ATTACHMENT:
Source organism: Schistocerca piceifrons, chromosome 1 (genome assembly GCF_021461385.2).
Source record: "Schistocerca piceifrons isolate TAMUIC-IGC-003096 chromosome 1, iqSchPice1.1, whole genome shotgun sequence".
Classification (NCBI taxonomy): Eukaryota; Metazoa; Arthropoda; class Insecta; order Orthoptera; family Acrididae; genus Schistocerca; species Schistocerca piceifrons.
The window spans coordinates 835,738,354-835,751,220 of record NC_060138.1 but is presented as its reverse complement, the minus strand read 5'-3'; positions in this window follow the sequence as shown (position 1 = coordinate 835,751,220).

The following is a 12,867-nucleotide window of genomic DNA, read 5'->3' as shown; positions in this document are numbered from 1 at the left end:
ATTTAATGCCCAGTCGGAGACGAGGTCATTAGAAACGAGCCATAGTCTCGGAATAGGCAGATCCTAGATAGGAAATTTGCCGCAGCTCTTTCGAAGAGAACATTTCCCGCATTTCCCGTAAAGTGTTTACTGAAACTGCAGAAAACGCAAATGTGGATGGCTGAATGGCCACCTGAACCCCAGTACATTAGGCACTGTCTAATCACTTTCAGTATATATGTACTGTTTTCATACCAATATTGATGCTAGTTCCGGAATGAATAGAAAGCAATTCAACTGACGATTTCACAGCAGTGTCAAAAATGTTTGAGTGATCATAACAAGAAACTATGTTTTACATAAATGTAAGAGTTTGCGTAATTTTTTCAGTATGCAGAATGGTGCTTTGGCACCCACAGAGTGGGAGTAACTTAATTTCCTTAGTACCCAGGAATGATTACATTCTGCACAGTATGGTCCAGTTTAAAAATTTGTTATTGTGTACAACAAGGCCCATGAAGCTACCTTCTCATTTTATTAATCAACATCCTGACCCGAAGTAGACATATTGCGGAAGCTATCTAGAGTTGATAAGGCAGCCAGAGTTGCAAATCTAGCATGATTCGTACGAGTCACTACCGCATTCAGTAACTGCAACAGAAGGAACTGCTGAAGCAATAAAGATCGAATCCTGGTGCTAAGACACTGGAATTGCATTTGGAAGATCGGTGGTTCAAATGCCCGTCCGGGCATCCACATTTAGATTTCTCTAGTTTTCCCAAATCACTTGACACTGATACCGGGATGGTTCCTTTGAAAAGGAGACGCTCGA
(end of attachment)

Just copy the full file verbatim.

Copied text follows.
Source organism: Schistocerca piceifrons, chromosome 1 (genome assembly GCF_021461385.2).
Source record: "Schistocerca piceifrons isolate TAMUIC-IGC-003096 chromosome 1, iqSchPice1.1, whole genome shotgun sequence".
Classification (NCBI taxonomy): Eukaryota; Metazoa; Arthropoda; class Insecta; order Orthoptera; family Acrididae; genus Schistocerca; species Schistocerca piceifrons.
The window spans coordinates 835,738,354-835,751,220 of record NC_060138.1 but is presented as its reverse complement, the minus strand read 5'-3'; positions in this window follow the sequence as shown (position 1 = coordinate 835,751,220).

The following is a 12,867-nucleotide window of genomic DNA, read 5'->3' as shown; positions in this document are numbered from 1 at the left end:
ATTTAATGCCCAGTCGGAGACGAGGTCATTAGAAACGAGCCATAGTCTCGGAATAGGCAGATCCTAGATAGGAAATTTGCCGCAGCTCTTTCGAAGAGAACATTTCCCGCATTTCCCGTAAAGTGTTTACTGAAACTGCAGAAAACGCAAATGTGGATGGCTGAATGGCCACCTGAACCCCAGTACATTAGGCACTGTCTAATCACTTTCAGTATATATGTACTGTTTTCATACCAATATTGATGCTAGTTCCGGAATGAATAGAAAGCAATTCAACTGACGATTTCACAGCAGTGTCAAAAATGTTTGAGTGATCATAACAAGAAACTATGTTTTACATAAATGTAAGAGTTTGCGTAATTTTTTCAGTATGCAGAATGGTGCTTTGGCACCCACAGAGTGGGAGTAACTTAATTTCCTTAGTACCCAGGAATGATTACATTCTGCACAGTATGGTCCAGTTTAAAAATTTGTTATTGTGTACAACAAGGCCCATGAAGCTACCTTCTCATTTTATTAATCAACATCCTGACCCGAAGTAGACATATTGCGGAAGCTATCTAGAGTTGATAAGGCAGCCAGAGTTGCAAATCTAGCATGATTCGTACGAGTCACTACCGCATTCAGTAACTGCAACAGAAGGAACTGCTGAAGCAATAAAGATCGAATCCTGGTGCTAAGACACTGGAATTGCATTTGGAAGATCGGTGGTTCAAATGCCCGTCCGGGCATCCACATTTAGATTTCTCTAGTTTTCCCAAATCACTTGACACTGATACCGGGATGGTTCCTTTGAAAAGGAGACGCTCGA